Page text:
A team of physicists from Johannes Gutenberg University Mainz (JGU) successfully transported light kept in quantum storage.

Professor Patrick Windpassinger led the JGU researchers who were able to display the controlled transport process and dynamics with just a little impact on the stored light properties. Using ultra-cold rubidium-87 atoms as light storage, researchers were able to transport light for 1.2 millimeters. This light storage could provide an extended lifetime and a high level of storing efficiency.

Nikola Tesla style plasma lamp with plasma filamaments.
(Photo : Rosser1954/Unsplash)
Nikola Tesla style plasma lamp with plasma filamaments.

Controlled transport of stored light

Prof. Windpassinger explained how they were able to store and transport the light. He said it was like enclosing the light inside a suitcase comprised of a cloud of cold atoms. Then, they moved the suitcase at a short distance and reopened the bag to get the light out again.

"This is very interesting not only for physics in general, but also for quantum communication, because light is not very easy to "capture," said Professor Patrick Windpassinger in an article in Phys.org,  adding that when light is transported to another location, "it usually ends up being lost."

Transport of stored light inside HC-PCF
(Photo : APS Physics)
Transport of stored light inside HC-PCF

To achieve quantum communication advances, it is necessary to ensure proper storage of quantum information, controlled manipulation, and the ability to retrieve the data. This will also be useful in for performing quantum computer operations.

Prof. Windpassinger and his colleagues described the actively controlled transport of such stored light in the recent study published in the website of American Physical Society. The team developed a technique that allowed them to create clouds of cold atoms to be carried on two laser beams, which served as an "optical conveyor belt." This method allows the transport of a relatively huge amount of atoms while they are accurately positioned, avoiding any significant loss or of atoms and unintentional heating the atoms.

Experimental details
(Photo : APS Physics)
Experimental details

The JGU physicists have already successfully used this method in transporting clouds of atoms, which serve as light memory. The information stored in light can be later retrieved in another location.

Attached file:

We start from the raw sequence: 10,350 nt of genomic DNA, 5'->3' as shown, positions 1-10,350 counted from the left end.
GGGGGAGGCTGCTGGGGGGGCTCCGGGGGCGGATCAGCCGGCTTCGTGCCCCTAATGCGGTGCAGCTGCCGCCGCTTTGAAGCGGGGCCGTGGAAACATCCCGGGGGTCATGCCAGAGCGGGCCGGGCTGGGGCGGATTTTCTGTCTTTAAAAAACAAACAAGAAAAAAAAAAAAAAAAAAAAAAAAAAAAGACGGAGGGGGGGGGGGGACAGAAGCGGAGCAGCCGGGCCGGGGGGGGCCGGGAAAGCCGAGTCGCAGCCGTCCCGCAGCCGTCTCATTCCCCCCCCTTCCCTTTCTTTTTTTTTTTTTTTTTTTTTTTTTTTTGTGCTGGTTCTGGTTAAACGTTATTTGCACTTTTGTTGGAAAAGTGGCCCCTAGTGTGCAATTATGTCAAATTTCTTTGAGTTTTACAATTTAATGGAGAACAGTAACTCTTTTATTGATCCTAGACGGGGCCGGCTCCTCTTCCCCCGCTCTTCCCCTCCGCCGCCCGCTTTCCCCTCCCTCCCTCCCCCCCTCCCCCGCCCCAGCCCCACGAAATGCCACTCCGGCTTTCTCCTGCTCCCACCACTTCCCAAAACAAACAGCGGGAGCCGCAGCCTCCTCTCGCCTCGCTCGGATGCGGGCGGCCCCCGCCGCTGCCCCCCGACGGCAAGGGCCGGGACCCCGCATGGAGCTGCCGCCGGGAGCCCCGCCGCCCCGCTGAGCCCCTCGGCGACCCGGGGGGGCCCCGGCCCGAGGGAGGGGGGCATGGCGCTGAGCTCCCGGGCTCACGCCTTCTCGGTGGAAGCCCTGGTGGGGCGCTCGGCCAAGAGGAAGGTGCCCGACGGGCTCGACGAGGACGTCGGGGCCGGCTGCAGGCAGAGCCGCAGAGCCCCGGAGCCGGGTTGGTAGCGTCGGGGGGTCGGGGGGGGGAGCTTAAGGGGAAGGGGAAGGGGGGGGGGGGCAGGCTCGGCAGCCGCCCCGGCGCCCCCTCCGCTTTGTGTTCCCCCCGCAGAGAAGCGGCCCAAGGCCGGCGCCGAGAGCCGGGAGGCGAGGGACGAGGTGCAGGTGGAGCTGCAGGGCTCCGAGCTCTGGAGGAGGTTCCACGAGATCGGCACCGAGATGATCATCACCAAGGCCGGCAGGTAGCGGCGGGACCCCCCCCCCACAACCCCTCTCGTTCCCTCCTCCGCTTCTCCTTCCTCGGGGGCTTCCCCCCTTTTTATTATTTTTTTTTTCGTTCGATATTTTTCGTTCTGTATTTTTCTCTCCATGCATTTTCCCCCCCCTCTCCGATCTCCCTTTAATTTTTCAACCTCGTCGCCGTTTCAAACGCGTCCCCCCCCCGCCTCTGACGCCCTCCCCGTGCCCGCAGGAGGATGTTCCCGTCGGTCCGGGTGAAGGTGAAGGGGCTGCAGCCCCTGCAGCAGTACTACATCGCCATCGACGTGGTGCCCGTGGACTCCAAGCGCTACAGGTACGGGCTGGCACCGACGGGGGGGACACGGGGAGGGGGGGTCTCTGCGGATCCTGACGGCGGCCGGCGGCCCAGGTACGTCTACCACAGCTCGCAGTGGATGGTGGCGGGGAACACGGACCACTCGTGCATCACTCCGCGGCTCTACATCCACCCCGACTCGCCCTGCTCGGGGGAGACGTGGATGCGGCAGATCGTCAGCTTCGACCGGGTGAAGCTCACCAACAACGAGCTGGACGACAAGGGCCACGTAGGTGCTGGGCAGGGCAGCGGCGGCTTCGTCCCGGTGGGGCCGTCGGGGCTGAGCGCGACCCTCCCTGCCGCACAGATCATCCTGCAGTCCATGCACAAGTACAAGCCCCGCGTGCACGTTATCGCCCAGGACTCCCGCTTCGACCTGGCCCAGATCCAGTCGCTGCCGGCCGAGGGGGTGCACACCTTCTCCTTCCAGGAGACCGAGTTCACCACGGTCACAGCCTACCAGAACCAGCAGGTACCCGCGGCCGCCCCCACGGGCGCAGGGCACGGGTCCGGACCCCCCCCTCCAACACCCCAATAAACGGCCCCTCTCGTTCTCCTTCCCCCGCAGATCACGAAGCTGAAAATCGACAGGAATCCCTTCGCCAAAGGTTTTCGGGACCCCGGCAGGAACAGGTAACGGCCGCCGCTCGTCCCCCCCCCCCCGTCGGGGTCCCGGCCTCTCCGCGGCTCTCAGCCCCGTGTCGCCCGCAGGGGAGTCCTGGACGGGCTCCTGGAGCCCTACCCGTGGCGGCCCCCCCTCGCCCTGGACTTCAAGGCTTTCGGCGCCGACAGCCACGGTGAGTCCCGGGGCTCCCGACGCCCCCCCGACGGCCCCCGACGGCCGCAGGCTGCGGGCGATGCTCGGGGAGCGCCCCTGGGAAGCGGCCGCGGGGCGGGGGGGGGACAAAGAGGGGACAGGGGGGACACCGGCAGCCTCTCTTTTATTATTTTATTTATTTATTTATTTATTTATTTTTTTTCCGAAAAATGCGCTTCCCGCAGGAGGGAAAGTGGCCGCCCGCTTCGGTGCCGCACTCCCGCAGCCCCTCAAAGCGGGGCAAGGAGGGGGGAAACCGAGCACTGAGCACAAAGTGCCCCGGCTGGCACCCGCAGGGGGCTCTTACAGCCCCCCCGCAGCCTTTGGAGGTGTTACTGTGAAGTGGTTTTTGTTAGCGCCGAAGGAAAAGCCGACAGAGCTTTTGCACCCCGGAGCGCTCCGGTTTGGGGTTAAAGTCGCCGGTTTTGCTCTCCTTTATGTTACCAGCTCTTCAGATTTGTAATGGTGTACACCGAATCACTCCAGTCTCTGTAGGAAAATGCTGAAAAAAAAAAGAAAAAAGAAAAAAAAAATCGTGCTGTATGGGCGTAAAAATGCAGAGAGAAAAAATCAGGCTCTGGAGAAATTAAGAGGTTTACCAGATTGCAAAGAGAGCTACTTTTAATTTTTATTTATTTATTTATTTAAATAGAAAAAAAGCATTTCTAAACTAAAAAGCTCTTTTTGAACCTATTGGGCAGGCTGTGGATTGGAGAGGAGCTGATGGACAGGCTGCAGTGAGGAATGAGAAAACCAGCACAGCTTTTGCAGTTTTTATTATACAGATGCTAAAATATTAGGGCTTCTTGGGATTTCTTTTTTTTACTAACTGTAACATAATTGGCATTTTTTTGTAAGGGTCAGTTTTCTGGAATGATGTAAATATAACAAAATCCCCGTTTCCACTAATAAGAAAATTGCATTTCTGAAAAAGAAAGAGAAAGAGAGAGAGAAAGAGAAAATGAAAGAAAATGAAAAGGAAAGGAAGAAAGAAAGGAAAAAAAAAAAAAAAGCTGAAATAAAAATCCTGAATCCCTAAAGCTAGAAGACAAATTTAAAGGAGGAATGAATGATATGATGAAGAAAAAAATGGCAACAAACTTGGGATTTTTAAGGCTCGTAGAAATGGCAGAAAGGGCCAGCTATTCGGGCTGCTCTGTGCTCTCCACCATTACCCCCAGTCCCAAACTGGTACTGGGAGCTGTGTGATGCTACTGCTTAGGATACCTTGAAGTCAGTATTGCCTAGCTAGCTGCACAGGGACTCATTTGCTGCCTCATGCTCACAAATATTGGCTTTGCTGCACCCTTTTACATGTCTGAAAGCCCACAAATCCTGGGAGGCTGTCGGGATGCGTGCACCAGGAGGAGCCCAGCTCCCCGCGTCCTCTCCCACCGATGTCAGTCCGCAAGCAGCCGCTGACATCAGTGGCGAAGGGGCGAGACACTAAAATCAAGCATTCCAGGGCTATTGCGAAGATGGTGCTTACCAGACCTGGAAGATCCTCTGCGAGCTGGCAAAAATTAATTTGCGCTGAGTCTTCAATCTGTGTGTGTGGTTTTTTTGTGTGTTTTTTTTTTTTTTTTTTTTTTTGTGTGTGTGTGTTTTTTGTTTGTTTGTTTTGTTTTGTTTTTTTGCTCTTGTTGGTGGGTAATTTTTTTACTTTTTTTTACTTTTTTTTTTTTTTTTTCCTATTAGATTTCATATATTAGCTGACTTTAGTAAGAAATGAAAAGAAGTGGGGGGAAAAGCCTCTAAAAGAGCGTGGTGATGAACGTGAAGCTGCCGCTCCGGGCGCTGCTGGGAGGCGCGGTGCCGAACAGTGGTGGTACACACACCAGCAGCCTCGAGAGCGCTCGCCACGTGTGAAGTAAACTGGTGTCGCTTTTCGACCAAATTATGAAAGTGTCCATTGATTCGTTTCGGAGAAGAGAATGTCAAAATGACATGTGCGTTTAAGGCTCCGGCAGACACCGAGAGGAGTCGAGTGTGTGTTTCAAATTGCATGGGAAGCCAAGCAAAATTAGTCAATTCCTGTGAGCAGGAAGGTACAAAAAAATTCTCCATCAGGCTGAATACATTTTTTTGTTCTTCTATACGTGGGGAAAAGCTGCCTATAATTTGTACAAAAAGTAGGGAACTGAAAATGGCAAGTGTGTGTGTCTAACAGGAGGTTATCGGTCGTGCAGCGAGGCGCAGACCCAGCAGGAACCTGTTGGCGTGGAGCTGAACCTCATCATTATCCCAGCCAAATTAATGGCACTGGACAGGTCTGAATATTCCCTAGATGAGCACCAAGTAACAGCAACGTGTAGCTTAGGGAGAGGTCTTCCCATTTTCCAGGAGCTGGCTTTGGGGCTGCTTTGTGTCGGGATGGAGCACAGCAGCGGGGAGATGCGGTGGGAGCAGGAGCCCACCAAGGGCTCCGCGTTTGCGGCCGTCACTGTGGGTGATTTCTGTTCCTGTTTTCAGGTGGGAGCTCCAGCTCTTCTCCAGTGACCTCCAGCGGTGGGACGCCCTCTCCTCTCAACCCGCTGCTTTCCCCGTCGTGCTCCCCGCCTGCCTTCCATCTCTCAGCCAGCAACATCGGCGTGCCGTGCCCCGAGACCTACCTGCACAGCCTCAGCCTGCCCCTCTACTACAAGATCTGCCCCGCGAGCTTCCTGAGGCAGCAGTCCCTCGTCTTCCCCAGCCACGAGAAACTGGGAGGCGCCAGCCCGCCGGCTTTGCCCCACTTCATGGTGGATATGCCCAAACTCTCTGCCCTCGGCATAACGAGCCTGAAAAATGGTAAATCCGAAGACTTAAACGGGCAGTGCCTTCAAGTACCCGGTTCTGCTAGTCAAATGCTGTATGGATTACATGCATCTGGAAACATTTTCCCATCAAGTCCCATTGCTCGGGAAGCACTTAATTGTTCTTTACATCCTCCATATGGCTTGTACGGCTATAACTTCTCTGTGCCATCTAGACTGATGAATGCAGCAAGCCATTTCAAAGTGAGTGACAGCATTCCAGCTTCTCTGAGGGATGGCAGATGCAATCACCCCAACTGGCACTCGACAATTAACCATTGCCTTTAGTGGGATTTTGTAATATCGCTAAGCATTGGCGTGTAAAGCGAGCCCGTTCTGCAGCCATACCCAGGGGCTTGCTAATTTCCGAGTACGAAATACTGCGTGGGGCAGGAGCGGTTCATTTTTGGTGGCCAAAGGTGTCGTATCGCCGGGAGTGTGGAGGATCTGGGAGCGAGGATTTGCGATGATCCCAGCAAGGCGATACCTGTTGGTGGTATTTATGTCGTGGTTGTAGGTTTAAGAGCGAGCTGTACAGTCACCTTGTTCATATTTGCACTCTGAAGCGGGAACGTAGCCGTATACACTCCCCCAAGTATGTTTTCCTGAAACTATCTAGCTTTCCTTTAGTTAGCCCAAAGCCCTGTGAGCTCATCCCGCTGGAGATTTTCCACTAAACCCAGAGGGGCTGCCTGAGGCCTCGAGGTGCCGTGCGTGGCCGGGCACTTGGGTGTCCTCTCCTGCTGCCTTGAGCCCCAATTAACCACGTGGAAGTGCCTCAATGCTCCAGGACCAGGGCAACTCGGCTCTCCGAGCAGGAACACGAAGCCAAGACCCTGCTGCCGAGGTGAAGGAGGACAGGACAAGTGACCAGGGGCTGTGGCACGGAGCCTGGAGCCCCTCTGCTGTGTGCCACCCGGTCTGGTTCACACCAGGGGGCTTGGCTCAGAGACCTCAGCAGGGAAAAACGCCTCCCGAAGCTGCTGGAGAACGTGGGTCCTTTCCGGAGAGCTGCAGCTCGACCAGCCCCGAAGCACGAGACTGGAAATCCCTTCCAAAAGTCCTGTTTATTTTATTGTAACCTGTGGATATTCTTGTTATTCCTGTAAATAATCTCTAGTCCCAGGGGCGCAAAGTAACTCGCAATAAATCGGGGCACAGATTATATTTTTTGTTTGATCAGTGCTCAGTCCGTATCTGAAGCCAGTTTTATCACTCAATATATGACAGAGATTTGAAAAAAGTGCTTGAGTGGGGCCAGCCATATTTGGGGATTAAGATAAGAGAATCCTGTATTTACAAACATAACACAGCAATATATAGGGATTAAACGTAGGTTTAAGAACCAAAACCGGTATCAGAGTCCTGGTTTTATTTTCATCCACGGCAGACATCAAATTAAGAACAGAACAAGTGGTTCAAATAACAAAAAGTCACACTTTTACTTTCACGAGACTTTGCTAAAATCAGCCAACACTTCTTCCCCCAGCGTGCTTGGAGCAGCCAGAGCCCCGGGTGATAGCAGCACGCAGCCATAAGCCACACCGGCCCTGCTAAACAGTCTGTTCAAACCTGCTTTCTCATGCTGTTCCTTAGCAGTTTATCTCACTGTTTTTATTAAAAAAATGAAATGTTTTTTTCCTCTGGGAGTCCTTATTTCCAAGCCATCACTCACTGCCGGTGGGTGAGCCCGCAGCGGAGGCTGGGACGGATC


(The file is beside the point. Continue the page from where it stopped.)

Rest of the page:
Read also: Ticking Time Bomb' Star Found to be 10 to 15 Times the Size of the Sun and Over 100,000 Times Brighter!

The future objective for quantum transport

Optical quantum memories are vital in building scalable networks of quantum communication. These memories allow the storage and retrieval of quantum information, which are carried by light. They are also significant parts in building quantum repeaters as well as tools used in linear quantum computing.

In recent years, atomic ensembles are proven to be suitable for storage and retrieval of optical quantum information. In this process, incident light pulses are trapped and mapped coherently to create collective application of energy using the electromagnetically induced transparency (EIT) technique. The process is highly reversible, which allows to be retrieved at high efficiency.

In the future, researchers hope to develop new quantum tools and devices such as a light racetrack memory, equipped with separate writing and reading sections. However, researchers would still need to refine the concept to achieve or probably develop a more advanced technology in the future.

Meanwhile, scientists from the University of Chicago's Pritzker School of Molecular Engineering claimed to have discovered a simple tweak that will extend the life of quantum systems for up to 10,000 times longer. They claim this would revolutionize quantum computing, sensing, and communication.

Related article: Scientists Claim Simple Tweak Can Make Quantum States Last 10,000 Times Longer

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Written by CJ Robles

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